Building an aesthetically pleasing, well-designed site that provides excellent, easy to access content and even robust e-commerce functionality may no longer be enough for companies that want to fully capitalize on the power of the Web. Today, many world-class companies are trying to utilize their Web sites to create virtual communities of loyal customers, who pose and answer questions amongst themselves, share stories and tips, and propose new product features. In a truly successful Web community, the customers themselves become company advocates who promote its products and help support them.

Online communities are not new. In fact, they predate the Web, having evolved in an early form through Usenet groups and e-mail. On the Web, these virtual communities initially coalesced organically around issues and causes. The ability of these communities to connect people from around the globe, who then share information, organize, and take action, has been remarkable. The question is, can the power of these online communities be utilized for commercial purposes?

It depends. Online communities must be built around something that people care about. With issues and causes, the depth of personal commitment is a given. With a product or company, people are not necessarily committed enough for a true community to evolve. Companies that can utilize online communities have a well-establish, highly respected brand that evokes trust and has a reputation for quality. Often, the product or service is complex and requires a certain degree of ongoing support. For the lucky companies that have most of these attributes, it is possible for online communities to evolve around their brand, and these programs can be quite successful.

The key to these communities is that they must have the right tools to be able to communicate with each other (and the company), organize themselves, and develop their own hierarchy. At a minimum, communities must have listservs, discussion boards, chat rooms, commenting tools, and the ability to submit content. While these tools should be present, the community itself must grow and evolve on its own. The company must participate, responding to suggestions and questions, but it should be ready to act as a peer rather than as a superior.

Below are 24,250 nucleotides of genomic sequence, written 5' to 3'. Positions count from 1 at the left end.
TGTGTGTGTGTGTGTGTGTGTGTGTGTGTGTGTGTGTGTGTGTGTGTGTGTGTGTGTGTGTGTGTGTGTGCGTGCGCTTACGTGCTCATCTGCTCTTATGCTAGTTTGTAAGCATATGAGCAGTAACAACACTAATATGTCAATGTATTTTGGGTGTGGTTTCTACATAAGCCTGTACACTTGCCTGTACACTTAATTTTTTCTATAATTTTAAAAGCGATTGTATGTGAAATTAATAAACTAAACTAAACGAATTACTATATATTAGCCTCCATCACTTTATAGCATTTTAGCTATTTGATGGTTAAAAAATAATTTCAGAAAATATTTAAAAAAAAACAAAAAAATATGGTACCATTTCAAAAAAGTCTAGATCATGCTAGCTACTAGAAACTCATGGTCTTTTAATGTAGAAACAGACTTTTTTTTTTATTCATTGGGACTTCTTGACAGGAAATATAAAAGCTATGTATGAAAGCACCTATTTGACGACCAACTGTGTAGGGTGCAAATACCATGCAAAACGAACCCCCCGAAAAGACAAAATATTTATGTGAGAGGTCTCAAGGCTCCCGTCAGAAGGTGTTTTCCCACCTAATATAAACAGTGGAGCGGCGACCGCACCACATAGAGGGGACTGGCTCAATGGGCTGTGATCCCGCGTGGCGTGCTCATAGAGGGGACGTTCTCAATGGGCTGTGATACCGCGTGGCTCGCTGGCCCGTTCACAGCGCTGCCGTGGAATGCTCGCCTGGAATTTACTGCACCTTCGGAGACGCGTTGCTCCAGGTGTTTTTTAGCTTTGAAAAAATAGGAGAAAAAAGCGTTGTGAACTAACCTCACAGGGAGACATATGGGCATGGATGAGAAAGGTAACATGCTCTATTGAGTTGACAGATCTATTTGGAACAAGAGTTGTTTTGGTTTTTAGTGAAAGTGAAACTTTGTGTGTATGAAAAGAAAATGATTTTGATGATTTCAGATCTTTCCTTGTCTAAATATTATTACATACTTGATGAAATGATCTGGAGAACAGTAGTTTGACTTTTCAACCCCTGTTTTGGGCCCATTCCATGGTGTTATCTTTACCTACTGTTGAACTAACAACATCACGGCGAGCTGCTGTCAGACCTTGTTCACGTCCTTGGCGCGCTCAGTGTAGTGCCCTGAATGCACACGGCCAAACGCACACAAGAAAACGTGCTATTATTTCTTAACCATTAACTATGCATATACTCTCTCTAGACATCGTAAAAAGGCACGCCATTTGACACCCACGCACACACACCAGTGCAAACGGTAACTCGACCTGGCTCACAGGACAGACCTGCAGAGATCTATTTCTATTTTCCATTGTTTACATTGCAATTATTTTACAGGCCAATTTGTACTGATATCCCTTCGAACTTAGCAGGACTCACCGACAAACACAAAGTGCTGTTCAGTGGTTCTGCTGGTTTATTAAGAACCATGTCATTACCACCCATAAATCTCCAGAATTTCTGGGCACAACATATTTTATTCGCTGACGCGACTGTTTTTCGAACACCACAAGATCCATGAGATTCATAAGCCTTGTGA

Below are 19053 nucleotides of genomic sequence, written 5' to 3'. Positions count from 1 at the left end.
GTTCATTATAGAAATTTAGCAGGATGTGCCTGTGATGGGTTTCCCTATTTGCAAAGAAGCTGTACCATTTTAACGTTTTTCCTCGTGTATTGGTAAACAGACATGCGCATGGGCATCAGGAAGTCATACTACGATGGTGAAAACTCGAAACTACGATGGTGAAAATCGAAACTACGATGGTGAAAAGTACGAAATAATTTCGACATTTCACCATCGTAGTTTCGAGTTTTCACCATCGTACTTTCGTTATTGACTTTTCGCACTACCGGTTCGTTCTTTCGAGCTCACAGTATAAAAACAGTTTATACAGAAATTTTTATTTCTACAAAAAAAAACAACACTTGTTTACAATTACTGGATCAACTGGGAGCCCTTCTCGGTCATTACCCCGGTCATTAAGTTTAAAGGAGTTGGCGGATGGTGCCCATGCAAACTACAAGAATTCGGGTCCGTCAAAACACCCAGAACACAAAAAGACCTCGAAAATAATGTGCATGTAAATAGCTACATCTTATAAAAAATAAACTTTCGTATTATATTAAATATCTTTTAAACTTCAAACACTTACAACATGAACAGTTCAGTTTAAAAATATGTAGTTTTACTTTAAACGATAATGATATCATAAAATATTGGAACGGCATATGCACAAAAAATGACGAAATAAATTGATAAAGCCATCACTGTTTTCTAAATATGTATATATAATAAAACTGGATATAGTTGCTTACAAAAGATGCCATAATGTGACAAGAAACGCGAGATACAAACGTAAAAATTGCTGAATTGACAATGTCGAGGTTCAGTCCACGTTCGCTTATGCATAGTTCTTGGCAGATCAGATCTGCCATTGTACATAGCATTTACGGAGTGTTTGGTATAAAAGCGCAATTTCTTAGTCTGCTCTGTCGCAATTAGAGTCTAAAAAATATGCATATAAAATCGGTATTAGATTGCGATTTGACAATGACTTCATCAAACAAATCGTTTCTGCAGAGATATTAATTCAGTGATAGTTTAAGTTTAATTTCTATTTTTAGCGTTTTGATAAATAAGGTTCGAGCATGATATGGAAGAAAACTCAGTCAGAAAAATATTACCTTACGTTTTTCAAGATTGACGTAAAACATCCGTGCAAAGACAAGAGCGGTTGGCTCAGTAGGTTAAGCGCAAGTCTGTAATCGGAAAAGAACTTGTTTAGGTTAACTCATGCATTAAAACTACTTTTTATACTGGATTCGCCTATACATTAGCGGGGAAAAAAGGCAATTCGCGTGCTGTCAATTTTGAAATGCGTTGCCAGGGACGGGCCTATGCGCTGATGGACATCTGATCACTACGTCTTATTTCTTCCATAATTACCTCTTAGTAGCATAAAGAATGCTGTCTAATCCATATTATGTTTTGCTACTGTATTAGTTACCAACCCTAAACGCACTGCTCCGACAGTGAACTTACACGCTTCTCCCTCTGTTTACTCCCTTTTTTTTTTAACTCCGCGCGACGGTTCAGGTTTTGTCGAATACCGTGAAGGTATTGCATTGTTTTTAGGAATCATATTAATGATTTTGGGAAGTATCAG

A true virtual community will not require the company to push information out to its customers – they will actively seek it. These communities appreciate feedback from the company, and will willingly, as well as inadvertently, provide the company with useful information that may be used in their market research, product development, and technical support. The nature of the relationship is symbiotic – both the company and the customers derive benefit from the candid exchange of information.

In addition, the company benefits from reduced product support costs, as these communities are very self-reliant. They are able to help each other and at times identify and solve problems that the company would not have been able to address on its own. The customers benefit from faster answers and more diverse perspectives and opinions regarding their questions.

Even more importantly, these communities can enhance the brand itself and even become an extension of it. In the offline world, Harley Davidson has been able to successfully utilize its customers as an autonomous partner in building its brand. Harley riders from all over the United States, from all walks of life, meet in their local communities, in their states, and even nationally. In the online world, companies are still in the beginning stages of developing these kinds of communities around their brands. The geographic and demographic reach of the Web is unsurpassed by anything in the real world, so in theory these communities should be even larger, more diverse, and ultimately more powerful.

Eventually, all strong brands will develop virtual communities around them. If the companies behind these brands do not seed these communities themselves, their customers will create them on their own. Perhaps these grassroots communities will prove to be superior to those emerging from deliberate company actions – only time will tell.